Then, on October 21, 1944, Roosevelt campaigned nearly all day, outdoors in a rainstorm in New York City to great acclaim. A long motorcade may have left Roosevelt drenched, but he seemed to enjoy the trip and doubts about the President’s health, which were well-founded, were put to rest for many people.
Dewey appeared to be gaining ground in the polls and received the majority of newspaper endorsements. However, in 1944, the newspaper industry was dominated by Republicans. Most publishers wanted Roosevelt out. However, they failed to take into account that Roosevelt was still enormously popular with most of America. Dewey had a hard enough time being popular among his own party regulars.
While most people thought that the election was a tossup on Election Day, 1944, nearly everyone on Roosevelt’s campaign team were not worried. They expected to win by nearly the same margin as 1940. And they were right. Roosevelt picked up 53% of the popular vote to Dewey’s 46%. Roosevelt won 432 electoral votes to Dewey’s 99. The biggest state to switch over to the Republicans was Ohio, but the Democrats were able to flip Michigan back to their side.
The Republicans in 1944 were either overly optimistic or incredibly naive to think that they had a chance of unseating Roosevelt. One thing that likely would have helped a Republican win would have been for Allied fortunes in the war to turn badly. But, that did not happen. During most of the campaign, people spoke about “when” the war would end, not “if.”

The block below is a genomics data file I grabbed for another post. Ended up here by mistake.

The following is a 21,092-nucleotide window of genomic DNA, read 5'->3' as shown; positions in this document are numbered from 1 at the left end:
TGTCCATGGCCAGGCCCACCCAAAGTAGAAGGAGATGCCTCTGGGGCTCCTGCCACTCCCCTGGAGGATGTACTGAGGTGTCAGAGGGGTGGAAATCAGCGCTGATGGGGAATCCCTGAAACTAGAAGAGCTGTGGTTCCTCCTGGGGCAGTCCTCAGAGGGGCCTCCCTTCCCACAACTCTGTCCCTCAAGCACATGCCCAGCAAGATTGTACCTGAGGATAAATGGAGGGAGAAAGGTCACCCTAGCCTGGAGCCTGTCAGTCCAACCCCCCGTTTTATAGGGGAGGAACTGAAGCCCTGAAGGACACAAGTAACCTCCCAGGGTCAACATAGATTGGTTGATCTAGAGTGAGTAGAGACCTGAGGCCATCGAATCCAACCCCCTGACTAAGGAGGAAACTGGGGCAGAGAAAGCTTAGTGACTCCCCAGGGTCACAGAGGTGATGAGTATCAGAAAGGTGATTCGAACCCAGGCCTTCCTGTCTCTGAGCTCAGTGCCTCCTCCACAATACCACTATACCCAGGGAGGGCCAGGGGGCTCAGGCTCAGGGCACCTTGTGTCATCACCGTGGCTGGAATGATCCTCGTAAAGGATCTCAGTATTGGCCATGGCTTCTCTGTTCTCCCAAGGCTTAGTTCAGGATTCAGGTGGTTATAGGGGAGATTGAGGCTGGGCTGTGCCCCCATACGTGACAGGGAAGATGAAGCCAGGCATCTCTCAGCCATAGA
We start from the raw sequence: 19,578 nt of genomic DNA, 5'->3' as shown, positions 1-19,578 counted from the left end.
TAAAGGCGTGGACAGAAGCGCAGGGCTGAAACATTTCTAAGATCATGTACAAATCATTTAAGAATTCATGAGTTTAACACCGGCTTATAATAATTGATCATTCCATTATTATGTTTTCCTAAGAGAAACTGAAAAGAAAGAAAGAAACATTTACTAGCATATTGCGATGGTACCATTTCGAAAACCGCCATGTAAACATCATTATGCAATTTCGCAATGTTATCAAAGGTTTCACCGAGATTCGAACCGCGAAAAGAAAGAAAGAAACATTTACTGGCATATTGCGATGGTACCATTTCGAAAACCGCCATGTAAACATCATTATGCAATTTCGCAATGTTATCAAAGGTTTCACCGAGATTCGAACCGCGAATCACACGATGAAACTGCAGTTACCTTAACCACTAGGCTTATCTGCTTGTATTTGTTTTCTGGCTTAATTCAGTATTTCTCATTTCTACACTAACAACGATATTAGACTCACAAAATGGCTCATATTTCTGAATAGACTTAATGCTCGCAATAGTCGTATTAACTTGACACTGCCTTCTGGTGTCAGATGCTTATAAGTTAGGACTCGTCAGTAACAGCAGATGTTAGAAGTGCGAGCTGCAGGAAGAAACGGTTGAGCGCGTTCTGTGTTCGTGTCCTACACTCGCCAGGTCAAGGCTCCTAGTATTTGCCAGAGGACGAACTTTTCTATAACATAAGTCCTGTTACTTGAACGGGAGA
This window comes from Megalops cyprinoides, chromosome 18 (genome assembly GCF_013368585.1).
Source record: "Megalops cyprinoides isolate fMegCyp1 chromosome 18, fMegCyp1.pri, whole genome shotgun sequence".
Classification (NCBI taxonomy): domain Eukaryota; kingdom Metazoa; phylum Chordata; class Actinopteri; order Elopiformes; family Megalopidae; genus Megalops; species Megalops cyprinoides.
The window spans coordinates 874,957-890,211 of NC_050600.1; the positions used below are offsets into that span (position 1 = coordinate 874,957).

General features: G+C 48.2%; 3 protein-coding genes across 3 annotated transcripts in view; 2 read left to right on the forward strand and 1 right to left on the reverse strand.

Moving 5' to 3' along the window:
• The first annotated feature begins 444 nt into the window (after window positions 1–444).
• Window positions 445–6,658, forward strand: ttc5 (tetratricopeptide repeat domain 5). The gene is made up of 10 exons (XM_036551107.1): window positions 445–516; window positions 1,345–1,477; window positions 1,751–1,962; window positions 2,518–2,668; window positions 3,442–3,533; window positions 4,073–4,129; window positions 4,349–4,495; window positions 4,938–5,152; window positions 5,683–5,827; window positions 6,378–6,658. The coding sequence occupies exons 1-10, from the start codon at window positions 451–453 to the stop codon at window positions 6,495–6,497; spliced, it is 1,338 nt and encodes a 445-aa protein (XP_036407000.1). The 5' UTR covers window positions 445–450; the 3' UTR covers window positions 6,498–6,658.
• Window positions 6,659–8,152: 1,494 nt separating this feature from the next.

Another issue that would have aided the Republican cause would have been a full disclosure about Roosevelt’s health. Many people close to the President felt he had little time left. His personal physician who traveled with him was an ear, nose, and throat specialist. Eventually, cardiologists were called in. Despite numerous heart tests being administered to Roosevelt, along with chest pains, the President did not seem to be particularly bothered or curious about what was happening.
Franklin Roosevelt died just 83 days into his fourth term. Harry Truman, someone who barely knew Roosevelt, and only became Vice President because he was the least objectionable choice, inherited the leadership of the United States just as World War II was entering its crucial final days. Thomas Dewey went back to being governor of New York. Their paths would cross again.
Filed under: Franklin Roosevelt Era Presidents |